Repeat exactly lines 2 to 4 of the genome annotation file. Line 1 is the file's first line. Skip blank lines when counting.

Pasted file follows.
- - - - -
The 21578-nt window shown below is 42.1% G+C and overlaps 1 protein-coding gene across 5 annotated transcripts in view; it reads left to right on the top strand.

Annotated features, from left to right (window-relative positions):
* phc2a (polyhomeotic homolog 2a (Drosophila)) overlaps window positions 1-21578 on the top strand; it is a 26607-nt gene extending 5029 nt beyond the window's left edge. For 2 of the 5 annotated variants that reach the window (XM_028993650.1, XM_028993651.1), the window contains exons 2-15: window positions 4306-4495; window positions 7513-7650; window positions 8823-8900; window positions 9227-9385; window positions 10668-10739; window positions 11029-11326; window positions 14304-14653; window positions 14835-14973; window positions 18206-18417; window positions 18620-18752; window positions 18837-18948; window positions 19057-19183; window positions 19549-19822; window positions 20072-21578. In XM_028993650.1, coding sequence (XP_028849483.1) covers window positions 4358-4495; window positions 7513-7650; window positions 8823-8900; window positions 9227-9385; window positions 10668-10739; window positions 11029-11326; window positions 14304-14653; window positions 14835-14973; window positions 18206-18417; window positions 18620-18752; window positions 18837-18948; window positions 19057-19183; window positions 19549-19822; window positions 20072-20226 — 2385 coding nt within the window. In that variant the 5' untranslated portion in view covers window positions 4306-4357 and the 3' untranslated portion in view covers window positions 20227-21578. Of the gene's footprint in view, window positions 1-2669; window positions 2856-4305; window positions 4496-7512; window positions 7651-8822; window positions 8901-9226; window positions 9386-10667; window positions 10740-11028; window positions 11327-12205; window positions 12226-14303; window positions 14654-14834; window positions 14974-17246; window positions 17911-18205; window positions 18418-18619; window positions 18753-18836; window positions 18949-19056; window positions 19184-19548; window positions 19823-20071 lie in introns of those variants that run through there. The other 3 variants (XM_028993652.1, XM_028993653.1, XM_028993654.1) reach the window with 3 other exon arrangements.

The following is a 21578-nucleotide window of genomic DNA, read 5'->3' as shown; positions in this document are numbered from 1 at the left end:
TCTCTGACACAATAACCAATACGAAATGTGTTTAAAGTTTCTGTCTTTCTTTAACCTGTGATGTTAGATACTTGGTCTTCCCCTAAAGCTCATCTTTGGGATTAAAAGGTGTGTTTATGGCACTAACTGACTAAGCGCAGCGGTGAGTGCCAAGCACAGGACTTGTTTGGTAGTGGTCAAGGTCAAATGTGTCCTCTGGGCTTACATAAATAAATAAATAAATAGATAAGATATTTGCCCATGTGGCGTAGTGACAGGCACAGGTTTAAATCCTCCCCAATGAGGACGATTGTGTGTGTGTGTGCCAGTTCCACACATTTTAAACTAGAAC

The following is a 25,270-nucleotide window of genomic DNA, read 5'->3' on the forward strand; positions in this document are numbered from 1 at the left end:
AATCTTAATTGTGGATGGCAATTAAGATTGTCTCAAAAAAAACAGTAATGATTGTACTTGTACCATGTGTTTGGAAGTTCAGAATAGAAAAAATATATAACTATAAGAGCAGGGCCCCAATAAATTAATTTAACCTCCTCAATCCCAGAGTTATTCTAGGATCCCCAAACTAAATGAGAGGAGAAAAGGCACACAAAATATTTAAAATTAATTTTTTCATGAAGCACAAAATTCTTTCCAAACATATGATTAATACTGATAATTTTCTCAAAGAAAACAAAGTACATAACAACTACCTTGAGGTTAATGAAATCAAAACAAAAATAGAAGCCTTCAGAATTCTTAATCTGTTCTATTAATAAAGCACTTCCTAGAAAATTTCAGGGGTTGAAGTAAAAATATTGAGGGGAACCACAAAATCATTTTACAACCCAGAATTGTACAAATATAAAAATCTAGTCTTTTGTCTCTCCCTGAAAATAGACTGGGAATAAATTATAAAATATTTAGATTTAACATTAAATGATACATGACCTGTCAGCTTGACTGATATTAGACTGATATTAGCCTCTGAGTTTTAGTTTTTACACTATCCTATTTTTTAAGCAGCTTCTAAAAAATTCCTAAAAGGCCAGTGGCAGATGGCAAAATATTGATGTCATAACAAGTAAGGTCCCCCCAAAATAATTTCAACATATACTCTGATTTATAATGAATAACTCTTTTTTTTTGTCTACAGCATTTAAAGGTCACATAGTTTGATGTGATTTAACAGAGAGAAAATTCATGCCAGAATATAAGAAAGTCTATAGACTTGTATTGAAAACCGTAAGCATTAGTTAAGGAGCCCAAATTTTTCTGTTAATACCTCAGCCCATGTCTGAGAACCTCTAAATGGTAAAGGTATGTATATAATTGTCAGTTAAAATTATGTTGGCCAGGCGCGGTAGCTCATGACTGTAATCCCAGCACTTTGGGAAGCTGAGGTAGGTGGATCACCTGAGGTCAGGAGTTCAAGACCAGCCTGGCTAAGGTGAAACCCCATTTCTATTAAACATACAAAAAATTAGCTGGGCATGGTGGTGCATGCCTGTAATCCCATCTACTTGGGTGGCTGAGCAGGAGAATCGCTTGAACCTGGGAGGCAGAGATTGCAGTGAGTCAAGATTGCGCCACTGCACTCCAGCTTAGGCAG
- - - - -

Annotated features, from left to right (window-relative positions):
* phc2a (polyhomeotic homolog 2a (Drosophila)) overlaps window positions 1-21578 on the top strand; it is a 26607-nt gene extending 5029 nt beyond the window's left edge. For 2 of the 5 annotated variants that reach the window (XM_028993650.1, XM_028993651.1), the window contains exons 2-15: window positions 4306-4495; window positions 7513-7650; window positions 8823-8900; window positions 9227-9385; window positions 10668-10739; window positions 11029-11326; window positions 14304-14653; window positions 14835-14973; window positions 18206-18417; window positions 18620-18752; window positions 18837-18948; window positions 19057-19183; window positions 19549-19822; window positions 20072-21578. In XM_028993650.1, coding sequence (XP_028849483.1) covers window positions 4358-4495; window positions 7513-7650; window positions 8823-8900; window positions 9227-9385; window positions 10668-10739; window positions 11029-11326; window positions 14304-14653; window positions 14835-14973; window positions 18206-18417; window positions 18620-18752; window positions 18837-18948; window positions 19057-19183; window positions 19549-19822; window positions 20072-20226 — 2385 coding nt within the window. In that variant the 5' untranslated portion in view covers window positions 4306-4357 and the 3' untranslated portion in view covers window positions 20227-21578. Of the gene's footprint in view, window positions 1-2669; window positions 2856-4305; window positions 4496-7512; window positions 7651-8822; window positions 8901-9226; window positions 9386-10667; window positions 10740-11028; window positions 11327-12205; window positions 12226-14303; window positions 14654-14834; window positions 14974-17246; window positions 17911-18205; window positions 18418-18619; window positions 18753-18836; window positions 18949-19056; window positions 19184-19548; window positions 19823-20071 lie in introns of those variants that run through there. The other 3 variants (XM_028993652.1, XM_028993653.1, XM_028993654.1) reach the window with 3 other exon arrangements.

The following is a 21578-nucleotide window of genomic DNA, read 5'->3' as shown; positions in this document are numbered from 1 at the left end: